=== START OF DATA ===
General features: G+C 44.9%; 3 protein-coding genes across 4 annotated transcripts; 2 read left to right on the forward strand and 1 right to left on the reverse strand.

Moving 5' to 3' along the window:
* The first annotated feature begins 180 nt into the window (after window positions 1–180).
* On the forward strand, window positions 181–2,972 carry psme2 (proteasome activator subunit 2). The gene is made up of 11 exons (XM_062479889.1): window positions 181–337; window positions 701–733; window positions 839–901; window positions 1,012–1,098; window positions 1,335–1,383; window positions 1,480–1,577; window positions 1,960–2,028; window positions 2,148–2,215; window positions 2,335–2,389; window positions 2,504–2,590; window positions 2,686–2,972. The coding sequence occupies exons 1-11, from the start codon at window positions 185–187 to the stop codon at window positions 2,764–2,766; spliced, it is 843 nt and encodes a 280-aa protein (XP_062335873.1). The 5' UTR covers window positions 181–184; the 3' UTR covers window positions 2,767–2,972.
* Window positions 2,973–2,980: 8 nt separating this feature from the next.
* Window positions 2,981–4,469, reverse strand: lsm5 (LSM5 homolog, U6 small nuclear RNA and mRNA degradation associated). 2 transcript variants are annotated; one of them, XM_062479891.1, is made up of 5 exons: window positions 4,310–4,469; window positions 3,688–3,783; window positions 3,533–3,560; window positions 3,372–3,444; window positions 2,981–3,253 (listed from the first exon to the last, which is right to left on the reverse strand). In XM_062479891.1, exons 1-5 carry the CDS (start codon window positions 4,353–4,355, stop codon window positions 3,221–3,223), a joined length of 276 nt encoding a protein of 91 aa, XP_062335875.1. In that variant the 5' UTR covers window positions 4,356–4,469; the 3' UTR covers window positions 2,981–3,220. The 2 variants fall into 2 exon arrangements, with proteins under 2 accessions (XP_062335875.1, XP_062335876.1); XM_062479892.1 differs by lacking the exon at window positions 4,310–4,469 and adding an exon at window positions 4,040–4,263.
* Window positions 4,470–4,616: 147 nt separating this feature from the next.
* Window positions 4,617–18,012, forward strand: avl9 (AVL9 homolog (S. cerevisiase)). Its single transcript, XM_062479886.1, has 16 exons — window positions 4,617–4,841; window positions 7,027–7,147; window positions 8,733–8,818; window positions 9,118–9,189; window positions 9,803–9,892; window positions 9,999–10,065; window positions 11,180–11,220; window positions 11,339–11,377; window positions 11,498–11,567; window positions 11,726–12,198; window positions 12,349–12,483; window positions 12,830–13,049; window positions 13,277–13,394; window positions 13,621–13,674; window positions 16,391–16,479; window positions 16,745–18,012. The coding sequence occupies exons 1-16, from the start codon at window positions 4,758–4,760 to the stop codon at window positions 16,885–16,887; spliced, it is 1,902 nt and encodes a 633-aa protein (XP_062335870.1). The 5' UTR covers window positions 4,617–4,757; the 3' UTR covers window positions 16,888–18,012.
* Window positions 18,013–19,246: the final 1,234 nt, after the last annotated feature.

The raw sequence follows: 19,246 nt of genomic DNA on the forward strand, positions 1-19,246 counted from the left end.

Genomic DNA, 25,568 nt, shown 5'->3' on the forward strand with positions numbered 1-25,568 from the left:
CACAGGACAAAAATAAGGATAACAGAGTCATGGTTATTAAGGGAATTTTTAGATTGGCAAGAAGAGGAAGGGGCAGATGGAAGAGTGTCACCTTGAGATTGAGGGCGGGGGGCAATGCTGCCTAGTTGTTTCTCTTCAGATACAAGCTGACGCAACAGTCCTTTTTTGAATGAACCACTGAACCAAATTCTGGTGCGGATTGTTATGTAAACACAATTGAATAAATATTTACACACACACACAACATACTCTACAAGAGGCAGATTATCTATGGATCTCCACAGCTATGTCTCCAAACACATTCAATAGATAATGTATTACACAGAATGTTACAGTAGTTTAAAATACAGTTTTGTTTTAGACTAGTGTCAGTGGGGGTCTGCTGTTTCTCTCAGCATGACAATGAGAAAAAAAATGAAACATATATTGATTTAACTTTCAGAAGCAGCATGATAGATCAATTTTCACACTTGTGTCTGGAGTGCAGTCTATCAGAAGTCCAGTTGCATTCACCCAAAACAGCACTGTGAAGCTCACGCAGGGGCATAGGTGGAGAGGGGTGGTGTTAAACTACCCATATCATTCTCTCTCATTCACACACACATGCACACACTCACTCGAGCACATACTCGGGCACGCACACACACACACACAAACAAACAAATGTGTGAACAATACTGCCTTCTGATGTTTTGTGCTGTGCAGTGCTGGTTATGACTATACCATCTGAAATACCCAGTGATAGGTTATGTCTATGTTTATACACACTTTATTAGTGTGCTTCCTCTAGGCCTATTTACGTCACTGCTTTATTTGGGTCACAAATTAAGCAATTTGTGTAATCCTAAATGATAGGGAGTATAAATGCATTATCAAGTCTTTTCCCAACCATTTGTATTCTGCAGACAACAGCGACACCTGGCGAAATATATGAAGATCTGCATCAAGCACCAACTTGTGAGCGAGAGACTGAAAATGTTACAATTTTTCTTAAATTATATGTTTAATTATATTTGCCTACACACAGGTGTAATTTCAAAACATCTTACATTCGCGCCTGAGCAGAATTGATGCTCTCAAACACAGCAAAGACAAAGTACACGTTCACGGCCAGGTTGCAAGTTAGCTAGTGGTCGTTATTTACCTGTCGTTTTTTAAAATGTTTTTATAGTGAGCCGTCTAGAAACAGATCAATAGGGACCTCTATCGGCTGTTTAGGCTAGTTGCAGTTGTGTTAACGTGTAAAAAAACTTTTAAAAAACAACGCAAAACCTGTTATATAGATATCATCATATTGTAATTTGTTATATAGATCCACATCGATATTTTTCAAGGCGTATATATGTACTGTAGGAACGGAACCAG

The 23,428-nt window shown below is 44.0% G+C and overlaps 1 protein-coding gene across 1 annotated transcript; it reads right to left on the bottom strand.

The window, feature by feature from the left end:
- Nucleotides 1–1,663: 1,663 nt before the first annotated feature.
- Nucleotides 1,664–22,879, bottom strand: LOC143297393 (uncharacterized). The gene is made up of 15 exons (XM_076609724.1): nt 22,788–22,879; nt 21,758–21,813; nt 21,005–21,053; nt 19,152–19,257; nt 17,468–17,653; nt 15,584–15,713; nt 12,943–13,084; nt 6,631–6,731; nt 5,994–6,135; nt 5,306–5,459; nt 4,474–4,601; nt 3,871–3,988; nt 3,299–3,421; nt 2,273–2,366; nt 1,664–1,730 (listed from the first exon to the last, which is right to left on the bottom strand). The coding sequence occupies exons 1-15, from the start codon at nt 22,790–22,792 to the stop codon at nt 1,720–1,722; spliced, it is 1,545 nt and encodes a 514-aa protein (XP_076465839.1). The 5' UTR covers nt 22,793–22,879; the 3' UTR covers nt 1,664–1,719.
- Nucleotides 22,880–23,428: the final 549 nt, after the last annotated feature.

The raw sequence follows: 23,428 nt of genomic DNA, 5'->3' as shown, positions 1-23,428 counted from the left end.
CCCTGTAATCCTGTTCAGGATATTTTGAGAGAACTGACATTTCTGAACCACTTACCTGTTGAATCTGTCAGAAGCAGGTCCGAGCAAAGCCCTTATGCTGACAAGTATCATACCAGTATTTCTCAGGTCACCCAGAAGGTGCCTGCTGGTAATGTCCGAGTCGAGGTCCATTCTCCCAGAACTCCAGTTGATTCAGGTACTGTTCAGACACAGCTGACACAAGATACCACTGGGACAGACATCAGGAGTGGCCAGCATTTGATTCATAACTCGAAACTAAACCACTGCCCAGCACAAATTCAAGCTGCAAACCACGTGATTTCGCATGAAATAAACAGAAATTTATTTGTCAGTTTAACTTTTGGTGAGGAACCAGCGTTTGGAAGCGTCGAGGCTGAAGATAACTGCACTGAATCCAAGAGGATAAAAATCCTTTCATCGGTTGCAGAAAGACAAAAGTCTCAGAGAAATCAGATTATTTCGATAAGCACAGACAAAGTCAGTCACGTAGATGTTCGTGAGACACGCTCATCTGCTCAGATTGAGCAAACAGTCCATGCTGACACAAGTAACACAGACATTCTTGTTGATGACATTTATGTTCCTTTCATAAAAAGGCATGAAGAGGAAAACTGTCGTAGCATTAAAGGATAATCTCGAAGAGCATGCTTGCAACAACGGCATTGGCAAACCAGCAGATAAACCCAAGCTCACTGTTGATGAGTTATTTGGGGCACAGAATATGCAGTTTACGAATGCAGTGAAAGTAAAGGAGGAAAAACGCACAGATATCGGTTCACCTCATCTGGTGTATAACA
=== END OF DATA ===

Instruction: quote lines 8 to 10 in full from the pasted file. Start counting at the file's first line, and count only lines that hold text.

* Window positions 4,617–18,012, forward strand: avl9 (AVL9 homolog (S. cerevisiase)). Its single transcript, XM_062479886.1, has 16 exons — window positions 4,617–4,841; window positions 7,027–7,147; window positions 8,733–8,818; window positions 9,118–9,189; window positions 9,803–9,892; window positions 9,999–10,065; window positions 11,180–11,220; window positions 11,339–11,377; window positions 11,498–11,567; window positions 11,726–12,198; window positions 12,349–12,483; window positions 12,830–13,049; window positions 13,277–13,394; window positions 13,621–13,674; window positions 16,391–16,479; window positions 16,745–18,012. The coding sequence occupies exons 1-16, from the start codon at window positions 4,758–4,760 to the stop codon at window positions 16,885–16,887; spliced, it is 1,902 nt and encodes a 633-aa protein (XP_062335870.1). The 5' UTR covers window positions 4,617–4,757; the 3' UTR covers window positions 16,888–18,012.
* Window positions 18,013–19,246: the final 1,234 nt, after the last annotated feature.

The raw sequence follows: 19,246 nt of genomic DNA on the forward strand, positions 1-19,246 counted from the left end.